Run—don’t walk—to watch Steve James’s latest documentary, a four-part ESPN series on Bill Walton, who is, among other things, a great basketball player from the 70s.
All of this is my way of introducing you to Timo, a hipster millennial on my bowling team. I call him a hipster millennial because . . . he’s a hipster millennial.
A few months back, Timo was telling me about The Good Fight, a roughly six-year-old TV show that he and his girlfriend were enjoying. He told me,
It’s about a fictitious law firm in Chicago. And it stars Delroy Lindo. And—oh, just watch it, Benny, you’ll love it.
So I gave it a shot. And Timo’s right. My wife and I are hooked. We’re plowing our way through episode by episode. But it’s funny that a millennial recommended it because . . .
It’s just about the Baby Boomer-est TV show you can imagine. It reminds me of Perry Mason. Lotsa courtroom drama. No fist fights. No weaponry. No shoot-outs. Or sex scenes.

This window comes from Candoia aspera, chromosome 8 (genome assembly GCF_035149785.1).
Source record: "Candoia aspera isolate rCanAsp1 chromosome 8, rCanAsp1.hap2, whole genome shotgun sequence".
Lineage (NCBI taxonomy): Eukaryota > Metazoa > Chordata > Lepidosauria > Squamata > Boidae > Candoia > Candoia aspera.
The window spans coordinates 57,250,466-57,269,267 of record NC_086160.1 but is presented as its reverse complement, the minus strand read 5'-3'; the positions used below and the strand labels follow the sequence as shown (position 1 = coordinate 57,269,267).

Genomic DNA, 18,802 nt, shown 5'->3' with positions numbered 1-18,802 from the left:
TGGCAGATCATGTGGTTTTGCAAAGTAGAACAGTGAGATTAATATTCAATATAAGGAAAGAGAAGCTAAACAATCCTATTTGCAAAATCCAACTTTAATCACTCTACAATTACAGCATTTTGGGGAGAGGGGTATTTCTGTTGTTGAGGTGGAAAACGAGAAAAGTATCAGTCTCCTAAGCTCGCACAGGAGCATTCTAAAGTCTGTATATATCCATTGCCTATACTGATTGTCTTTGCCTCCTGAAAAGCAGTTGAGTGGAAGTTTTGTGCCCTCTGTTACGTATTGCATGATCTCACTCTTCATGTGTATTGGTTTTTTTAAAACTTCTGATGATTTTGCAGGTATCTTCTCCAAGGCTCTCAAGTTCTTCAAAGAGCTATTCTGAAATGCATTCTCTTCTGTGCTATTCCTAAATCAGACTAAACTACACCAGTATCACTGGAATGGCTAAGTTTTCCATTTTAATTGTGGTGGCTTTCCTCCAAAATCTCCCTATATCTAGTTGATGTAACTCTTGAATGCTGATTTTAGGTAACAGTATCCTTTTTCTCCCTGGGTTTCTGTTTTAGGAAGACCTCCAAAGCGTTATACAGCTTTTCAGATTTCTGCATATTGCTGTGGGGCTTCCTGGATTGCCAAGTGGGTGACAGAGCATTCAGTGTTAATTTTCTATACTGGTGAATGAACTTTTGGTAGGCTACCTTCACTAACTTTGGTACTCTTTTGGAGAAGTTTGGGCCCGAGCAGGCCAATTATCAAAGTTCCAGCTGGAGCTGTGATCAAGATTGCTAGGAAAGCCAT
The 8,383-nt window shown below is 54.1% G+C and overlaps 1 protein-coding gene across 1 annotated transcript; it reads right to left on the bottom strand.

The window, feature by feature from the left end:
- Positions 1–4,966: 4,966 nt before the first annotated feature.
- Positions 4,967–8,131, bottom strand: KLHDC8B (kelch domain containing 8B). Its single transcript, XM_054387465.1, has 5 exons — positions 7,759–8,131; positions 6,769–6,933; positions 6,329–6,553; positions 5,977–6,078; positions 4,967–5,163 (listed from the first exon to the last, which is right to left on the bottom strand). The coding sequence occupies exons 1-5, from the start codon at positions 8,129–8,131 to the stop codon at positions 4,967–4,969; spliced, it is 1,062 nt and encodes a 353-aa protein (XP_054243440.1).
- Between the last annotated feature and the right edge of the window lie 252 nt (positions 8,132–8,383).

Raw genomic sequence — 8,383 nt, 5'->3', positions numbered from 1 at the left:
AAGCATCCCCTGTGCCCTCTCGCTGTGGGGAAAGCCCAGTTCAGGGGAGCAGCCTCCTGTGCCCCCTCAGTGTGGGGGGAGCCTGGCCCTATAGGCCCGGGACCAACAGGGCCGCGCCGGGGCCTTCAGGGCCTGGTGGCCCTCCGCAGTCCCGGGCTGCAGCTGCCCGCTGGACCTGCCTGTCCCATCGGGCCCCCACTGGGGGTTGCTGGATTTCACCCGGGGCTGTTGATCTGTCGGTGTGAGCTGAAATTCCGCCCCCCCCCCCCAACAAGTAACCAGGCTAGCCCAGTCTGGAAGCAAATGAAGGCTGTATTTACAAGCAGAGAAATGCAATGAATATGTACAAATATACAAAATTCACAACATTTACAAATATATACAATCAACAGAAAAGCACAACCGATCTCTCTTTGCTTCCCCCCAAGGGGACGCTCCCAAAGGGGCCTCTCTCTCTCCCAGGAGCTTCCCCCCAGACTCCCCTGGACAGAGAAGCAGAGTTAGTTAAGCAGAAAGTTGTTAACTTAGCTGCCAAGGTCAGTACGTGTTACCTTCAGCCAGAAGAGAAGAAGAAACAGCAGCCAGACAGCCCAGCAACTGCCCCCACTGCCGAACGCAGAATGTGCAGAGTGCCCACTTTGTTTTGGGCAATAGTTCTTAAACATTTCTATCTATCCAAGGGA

Just witty dialogue exchanged by great actors, many of whom are Broadway stars. Like Christine Baranski, Audra McDonald, Bernadette Peters, Brian Stokes Mitchell, etc. I half-expect them to break into a Stephen Sondheim number at any moment.
Like I said: Boomer City. But, wait, there’s more . . .
It streams on Paramount, a streaming service I don’t subscribe to, and have no intentions of subscribing to, as I’m already bankrolling too many tech tycoons with the many streaming services I already subscribe to.
I mentioned this to Timo and he said, “No problem. What you do is, you check out the DVDs from the library.”
So that’s what I’m doing. I order them and when they arrive at my local branch, I get a notice and I walk over and pick them up.
I think it’s great that a millennial—hipster or not—is using the library. I worry about libraries. I’m afraid that my aging generation will be the last to use them and that eventually they will fade out of existence.
I worry that whoever gets elected mayor will try to cut their hours. Like Mayor Rahm tried to do and Mayor Adams is doing in NYC.
I worry that MAGA will continue to wage its cultural war against librarians and censor the collection.
So it’s encouraging to meet a millennial, like Timo, who uses them.
One last thing . . . when I recently returned a disc of The Good Fight, the library computer spit out a request form. Meaning someone was waiting for me to return it so they could watch it. In conclusion . . .
I’m years behind on a show that was old news during the Trump administration. And I’m watching it on DVDs checked out from the public library. To paraphrase